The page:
You may work out at the gym or at home three or four times per week.
You may have given up red meat, now consume more fruits and vegetables and reduced your intake of alcohol. You might take a walk at lunch time and choose to climb the stairs instead of taking an elevator, and you may park further away from the entrance to your destination. Clearly, you are making a conscious effort to become physically healthy. But what about your mental health? What are you doing to insure that you are strong and healthy mentally?
In 1949, Congress designated May as Mental Health Awareness Month in an effort to bring attention to mental health issues. Today, according to Mental Health America (www.mentalhealthamerica.net), a nonprofit advocacy and networking organization, one in four Americans have a diagnosable and treatable mental health condition.
During this month those of us in the counseling and personal coaching professions particularly emphasize the importance of nurturing your mental health with the same attention and vigilance that you give to your physical well being.
Mental health, which includes the condition of the structure and chemistry of the brain as well as its ability to process information and emotions, is a critical and important issue in the life of every person. When our mental state is healthy, and functioning properly, we are able to process information rationally which assists us in understanding and processing our emotions in order to make appropriate and positive life decisions and to live more happily.
For example, if you are mentally healthy you understand that if you lose your job as a result of company downsizing, it does not mean that your boss hates you or that you are incompetent. You are able to process the information — the "downsizing" — rationally. You are able to recognize and acknowledge the emotions you are experiencing, which most probably are anger and fear, but you are able to make a positive and appropriate life decision: to begin the search for another job and/or re-assess your career choice. You do not act out your emotions in a way that would hurt you or others.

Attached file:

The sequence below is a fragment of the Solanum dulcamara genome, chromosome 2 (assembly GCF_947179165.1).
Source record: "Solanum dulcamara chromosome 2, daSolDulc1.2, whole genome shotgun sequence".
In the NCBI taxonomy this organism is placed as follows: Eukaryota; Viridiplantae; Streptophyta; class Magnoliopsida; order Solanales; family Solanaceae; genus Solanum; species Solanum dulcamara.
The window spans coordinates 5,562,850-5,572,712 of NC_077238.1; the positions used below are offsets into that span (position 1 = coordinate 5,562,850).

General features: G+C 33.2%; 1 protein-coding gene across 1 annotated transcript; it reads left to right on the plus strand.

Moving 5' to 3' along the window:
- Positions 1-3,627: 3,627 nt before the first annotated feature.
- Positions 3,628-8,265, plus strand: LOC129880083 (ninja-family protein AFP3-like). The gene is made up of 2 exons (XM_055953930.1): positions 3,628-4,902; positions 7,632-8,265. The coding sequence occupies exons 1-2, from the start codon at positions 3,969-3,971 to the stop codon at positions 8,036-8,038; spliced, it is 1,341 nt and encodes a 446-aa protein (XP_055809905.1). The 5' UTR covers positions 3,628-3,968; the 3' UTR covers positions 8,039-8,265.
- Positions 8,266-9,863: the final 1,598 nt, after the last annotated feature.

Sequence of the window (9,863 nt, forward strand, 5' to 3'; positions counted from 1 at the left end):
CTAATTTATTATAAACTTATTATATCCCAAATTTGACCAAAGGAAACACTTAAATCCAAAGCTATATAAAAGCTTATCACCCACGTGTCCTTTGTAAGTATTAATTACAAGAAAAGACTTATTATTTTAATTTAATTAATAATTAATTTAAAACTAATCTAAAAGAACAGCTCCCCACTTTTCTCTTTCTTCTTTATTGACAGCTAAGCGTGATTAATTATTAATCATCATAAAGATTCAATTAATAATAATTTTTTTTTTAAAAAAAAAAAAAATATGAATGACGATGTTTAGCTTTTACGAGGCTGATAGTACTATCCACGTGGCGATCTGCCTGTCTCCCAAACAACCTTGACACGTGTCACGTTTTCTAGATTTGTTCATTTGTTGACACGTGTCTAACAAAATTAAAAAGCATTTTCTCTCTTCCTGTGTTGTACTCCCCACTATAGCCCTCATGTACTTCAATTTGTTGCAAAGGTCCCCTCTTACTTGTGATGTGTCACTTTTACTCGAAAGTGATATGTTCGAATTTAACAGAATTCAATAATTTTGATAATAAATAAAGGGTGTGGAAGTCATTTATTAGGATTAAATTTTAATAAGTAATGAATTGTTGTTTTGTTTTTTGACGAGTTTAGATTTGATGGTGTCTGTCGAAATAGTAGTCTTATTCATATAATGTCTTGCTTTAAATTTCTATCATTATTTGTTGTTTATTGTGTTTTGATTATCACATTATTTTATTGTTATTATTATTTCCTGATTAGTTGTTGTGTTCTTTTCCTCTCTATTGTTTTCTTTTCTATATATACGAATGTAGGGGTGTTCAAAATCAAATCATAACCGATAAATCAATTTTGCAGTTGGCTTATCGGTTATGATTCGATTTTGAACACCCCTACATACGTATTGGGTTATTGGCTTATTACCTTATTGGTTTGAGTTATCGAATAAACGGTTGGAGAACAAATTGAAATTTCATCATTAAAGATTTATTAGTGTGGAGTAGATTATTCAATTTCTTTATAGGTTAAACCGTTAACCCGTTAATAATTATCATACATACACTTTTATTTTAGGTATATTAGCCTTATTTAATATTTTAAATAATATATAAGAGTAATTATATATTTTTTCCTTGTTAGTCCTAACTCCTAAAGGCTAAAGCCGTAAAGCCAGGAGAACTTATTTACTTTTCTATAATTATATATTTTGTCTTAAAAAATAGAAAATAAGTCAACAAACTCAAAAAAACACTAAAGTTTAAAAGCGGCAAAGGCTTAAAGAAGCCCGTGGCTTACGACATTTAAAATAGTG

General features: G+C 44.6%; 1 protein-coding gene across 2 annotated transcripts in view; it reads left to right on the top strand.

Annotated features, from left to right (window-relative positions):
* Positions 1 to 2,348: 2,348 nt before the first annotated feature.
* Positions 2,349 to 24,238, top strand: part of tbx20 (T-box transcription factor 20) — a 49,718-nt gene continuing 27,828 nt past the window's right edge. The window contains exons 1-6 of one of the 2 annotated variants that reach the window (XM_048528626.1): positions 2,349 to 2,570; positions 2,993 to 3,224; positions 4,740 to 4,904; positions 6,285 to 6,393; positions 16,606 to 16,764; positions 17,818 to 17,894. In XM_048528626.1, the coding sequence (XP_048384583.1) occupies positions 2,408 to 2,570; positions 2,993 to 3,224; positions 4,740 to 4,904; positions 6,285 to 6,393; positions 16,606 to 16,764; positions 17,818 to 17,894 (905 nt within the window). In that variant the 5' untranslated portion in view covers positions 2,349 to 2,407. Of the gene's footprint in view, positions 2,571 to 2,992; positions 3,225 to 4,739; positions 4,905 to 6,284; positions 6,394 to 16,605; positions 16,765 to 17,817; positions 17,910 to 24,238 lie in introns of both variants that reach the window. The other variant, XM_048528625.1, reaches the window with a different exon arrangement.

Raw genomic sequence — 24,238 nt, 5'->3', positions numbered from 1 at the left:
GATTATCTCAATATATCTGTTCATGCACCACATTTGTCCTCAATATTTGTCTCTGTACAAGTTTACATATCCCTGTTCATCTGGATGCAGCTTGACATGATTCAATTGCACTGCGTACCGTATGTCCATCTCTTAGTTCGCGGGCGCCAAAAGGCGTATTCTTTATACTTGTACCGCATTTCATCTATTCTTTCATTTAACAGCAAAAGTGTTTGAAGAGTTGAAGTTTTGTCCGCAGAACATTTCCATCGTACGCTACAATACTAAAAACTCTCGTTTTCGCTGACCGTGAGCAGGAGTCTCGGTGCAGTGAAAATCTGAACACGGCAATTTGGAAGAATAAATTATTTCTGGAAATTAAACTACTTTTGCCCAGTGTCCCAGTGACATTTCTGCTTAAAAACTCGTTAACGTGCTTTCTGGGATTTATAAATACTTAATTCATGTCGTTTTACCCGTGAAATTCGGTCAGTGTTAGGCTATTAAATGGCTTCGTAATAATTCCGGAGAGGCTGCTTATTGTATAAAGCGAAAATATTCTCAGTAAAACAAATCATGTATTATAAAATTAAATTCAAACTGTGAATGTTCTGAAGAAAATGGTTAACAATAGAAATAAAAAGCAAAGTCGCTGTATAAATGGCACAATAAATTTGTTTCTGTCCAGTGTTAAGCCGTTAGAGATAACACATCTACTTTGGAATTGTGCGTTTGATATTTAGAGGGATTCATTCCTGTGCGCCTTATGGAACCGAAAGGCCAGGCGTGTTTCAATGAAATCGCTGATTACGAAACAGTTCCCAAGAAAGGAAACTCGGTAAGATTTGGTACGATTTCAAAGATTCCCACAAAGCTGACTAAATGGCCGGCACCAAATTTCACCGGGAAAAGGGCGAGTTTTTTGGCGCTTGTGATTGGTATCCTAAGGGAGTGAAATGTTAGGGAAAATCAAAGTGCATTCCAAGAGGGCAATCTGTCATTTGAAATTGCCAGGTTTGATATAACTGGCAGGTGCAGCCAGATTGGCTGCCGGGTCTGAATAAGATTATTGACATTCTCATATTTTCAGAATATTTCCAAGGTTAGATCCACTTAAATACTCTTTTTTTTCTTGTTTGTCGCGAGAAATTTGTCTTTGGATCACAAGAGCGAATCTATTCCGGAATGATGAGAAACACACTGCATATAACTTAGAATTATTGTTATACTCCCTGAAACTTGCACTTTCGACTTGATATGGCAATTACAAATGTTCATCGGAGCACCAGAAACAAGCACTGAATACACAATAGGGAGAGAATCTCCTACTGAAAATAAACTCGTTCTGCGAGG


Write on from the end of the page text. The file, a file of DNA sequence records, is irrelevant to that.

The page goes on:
If you are not a mentally healthy person — as the result of an abusive or dysfunctional family life, a brain chemistry problem, an unresolved traumatic past event or accumulated stress or emotional pain - you are more likely to handle life situations in a less positive way. You might be so angry and emotionally paralyzed that you are unable to overcome your feelings and move on.
What can you do to improve the state of your mental health? Here are some suggestions:
Do something about the stress in your life. If carving out some personal time for yourself seems overwhelming, a counselor or coach can help you put together a personalized stress management plan for you.
Learn to meditate or simply spend 30 minutes per day sitting in quiet.
Learn the stress-reducing benefits of yoga or tai chi and simply walking the beach.
Learn to communicate assertively, expressing your needs and feelings in a productive way.
Spend time with the friends and family members who delight in and celebrate the person that you are.
Keep learning — about anything that interests you.
Share your knowledge, time and wisdom with others in service to their needs.
Maintain your physical well-being through proper diet and exercise which most definitely enhance brain functioning and health.
Find to something to laugh about and be thankful for everyday.
If, however, you find that you are unable to take action, or even if you practice some of the above, yet still feel anxious, depressed, controlled by any form of addiction and are unable to make positive changes in your life, do not suffer in silence. Talk with the loving people in your life and seriously consider seeking professional help.
Based in Rockport, Life and Relationship Coach Susan Brit, M.Ed., a psychotherapist and former university director of career and counseling services, teaches individuals, couples and families to resolve relationship issues, clarify and achieve life and career goals, and accelerate personal growth. Questions and comments may be addressed to her at firstname.lastname@example.org or by telephone 978 546-9431.